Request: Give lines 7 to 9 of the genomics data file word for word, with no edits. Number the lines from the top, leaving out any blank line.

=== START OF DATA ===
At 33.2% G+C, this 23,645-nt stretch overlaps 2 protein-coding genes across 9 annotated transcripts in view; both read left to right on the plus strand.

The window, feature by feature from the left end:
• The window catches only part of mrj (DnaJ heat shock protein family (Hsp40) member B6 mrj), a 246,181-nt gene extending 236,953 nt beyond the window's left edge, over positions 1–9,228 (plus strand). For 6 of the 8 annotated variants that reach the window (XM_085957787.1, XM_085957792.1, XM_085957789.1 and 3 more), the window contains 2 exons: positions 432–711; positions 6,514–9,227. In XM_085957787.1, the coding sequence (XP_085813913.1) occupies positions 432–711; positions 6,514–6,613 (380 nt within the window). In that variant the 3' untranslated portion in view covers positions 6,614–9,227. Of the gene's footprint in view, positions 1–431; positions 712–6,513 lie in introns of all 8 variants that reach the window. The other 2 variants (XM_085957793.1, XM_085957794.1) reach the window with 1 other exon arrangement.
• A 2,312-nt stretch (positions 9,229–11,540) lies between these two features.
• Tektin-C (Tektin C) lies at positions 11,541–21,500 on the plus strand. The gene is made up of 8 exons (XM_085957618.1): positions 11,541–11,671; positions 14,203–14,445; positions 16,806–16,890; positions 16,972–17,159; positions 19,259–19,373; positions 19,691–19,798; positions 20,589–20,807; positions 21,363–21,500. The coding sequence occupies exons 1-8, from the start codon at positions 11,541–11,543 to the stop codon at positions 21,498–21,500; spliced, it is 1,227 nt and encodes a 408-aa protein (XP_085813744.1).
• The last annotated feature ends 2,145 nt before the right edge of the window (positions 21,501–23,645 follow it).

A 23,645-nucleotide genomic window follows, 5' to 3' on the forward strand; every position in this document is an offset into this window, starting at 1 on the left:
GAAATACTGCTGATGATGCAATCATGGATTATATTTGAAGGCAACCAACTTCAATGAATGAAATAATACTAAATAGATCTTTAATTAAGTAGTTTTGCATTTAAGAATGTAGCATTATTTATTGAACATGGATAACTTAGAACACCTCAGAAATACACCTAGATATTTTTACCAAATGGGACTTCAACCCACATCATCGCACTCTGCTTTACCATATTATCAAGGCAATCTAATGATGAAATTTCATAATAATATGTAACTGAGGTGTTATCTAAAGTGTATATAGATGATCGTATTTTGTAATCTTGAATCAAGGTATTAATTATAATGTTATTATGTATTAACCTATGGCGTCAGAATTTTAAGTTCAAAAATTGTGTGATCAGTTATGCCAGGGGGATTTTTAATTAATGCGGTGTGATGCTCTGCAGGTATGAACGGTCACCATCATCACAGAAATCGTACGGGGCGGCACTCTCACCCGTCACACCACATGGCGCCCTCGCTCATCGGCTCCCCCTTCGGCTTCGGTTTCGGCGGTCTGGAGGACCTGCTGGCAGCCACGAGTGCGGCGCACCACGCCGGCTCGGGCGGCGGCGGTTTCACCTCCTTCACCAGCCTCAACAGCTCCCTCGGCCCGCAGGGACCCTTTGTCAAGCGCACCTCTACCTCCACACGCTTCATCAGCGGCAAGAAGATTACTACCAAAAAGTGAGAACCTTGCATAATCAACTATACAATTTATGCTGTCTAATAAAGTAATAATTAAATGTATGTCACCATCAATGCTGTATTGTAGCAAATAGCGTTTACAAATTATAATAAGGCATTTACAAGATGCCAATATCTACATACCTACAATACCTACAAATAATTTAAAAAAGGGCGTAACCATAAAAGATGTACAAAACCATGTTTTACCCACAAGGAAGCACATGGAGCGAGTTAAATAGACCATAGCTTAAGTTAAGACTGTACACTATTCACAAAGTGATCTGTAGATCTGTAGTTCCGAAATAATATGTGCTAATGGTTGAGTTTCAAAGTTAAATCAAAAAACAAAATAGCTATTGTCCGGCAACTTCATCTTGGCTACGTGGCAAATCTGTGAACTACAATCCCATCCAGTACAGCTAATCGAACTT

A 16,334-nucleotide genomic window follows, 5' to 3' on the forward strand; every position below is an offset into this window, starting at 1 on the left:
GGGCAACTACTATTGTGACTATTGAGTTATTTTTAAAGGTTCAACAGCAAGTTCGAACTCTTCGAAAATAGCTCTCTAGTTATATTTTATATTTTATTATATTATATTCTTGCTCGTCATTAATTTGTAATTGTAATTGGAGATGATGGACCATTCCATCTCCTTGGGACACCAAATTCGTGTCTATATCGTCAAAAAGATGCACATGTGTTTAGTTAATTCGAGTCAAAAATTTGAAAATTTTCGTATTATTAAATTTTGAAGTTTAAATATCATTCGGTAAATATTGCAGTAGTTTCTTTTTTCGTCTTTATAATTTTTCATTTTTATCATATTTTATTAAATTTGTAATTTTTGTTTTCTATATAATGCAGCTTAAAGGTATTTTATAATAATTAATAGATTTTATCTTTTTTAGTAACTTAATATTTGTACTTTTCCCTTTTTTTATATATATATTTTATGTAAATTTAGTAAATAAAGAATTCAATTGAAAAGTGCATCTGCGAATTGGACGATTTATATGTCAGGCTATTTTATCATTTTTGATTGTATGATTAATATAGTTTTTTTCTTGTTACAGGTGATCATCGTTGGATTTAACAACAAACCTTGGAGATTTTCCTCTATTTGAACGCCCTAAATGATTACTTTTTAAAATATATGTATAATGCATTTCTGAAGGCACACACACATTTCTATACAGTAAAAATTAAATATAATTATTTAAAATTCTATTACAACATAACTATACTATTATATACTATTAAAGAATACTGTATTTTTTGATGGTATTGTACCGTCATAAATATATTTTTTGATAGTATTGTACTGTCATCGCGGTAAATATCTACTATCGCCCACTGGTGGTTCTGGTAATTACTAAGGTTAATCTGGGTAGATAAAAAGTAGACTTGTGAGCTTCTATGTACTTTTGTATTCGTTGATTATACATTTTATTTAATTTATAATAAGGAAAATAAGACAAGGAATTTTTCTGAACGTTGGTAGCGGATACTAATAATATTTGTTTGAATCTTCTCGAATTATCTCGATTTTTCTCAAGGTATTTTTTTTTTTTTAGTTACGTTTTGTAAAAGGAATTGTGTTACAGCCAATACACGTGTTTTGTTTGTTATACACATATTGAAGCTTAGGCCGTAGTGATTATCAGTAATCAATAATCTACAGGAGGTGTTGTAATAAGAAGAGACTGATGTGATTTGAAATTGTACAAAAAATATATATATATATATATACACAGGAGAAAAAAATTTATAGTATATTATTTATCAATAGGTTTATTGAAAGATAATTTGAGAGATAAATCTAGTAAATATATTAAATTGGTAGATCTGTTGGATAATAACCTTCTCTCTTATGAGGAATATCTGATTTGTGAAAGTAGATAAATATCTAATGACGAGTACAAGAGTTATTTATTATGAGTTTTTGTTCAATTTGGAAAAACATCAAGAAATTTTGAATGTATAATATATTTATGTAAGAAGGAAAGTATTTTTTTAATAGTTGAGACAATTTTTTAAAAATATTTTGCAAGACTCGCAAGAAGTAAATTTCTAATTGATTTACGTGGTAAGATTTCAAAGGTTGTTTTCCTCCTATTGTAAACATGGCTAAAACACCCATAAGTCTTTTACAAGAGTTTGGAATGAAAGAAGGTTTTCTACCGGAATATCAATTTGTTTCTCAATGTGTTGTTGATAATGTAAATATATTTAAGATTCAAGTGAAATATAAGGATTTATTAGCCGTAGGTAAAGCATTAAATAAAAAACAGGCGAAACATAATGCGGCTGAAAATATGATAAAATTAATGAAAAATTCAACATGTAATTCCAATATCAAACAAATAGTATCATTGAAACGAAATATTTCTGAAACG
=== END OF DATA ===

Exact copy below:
A 23,645-nucleotide genomic window follows, 5' to 3' on the forward strand; every position in this document is an offset into this window, starting at 1 on the left:
GAAATACTGCTGATGATGCAATCATGGATTATATTTGAAGGCAACCAACTTCAATGAATGAAATAATACTAAATAGATCTTTAATTAAGTAGTTTTGCATTTAAGAATGTAGCATTATTTATTGAACATGGATAACTTAGAACACCTCAGAAATACACCTAGATATTTTTACCAAATGGGACTTCAACCCACATCATCGCACTCTGCTTTACCATATTATCAAGGCAATCTAATGATGAAATTTCATAATAATATGTAACTGAGGTGTTATCTAAAGTGTATATAGATGATCGTATTTTGTAATCTTGAATCAAGGTATTAATTATAATGTTATTATGTATTAACCTATGGCGTCAGAATTTTAAGTTCAAAAATTGTGTGATCAGTTATGCCAGGGGGATTTTTAATTAATGCGGTGTGATGCTCTGCAGGTATGAACGGTCACCATCATCACAGAAATCGTACGGGGCGGCACTCTCACCCGTCACACCACATGGCGCCCTCGCTCATCGGCTCCCCCTTCGGCTTCGGTTTCGGCGGTCTGGAGGACCTGCTGGCAGCCACGAGTGCGGCGCACCACGCCGGCTCGGGCGGCGGCGGTTTCACCTCCTTCACCAGCCTCAACAGCTCCCTCGGCCCGCAGGGACCCTTTGTCAAGCGCACCTCTACCTCCACACGCTTCATCAGCGGCAAGAAGATTACTACCAAAAAGTGAGAACCTTGCATAATCAACTATACAATTTATGCTGTCTAATAAAGTAATAATTAAATGTATGTCACCATCAATGCTGTATTGTAGCAAATAGCGTTTACAAATTATAATAAGGCATTTACAAGATGCCAATATCTACATACCTACAATACCTACAAATAATTTAAAAAAGGGCGTAACCATAAAAGATGTACAAAACCATGTTTTACCCACAAGGAAGCACATGGAGCGAGTTAAATAGACCATAGCTTAAGTTAAGACTGTACACTATTCACAAAGTGATCTGTAGATCTGTAGTTCCGAAATAATATGTGCTAATGGTTGAGTTTCAAAGTTAAATCAAAAAACAAAATAGCTATTGTCCGGCAACTTCATCTTGGCTACGTGGCAAATCTGTGAACTACAATCCCATCCAGTACAGCTAATCGAACTT

A 16,334-nucleotide genomic window follows, 5' to 3' on the forward strand; every position below is an offset into this window, starting at 1 on the left: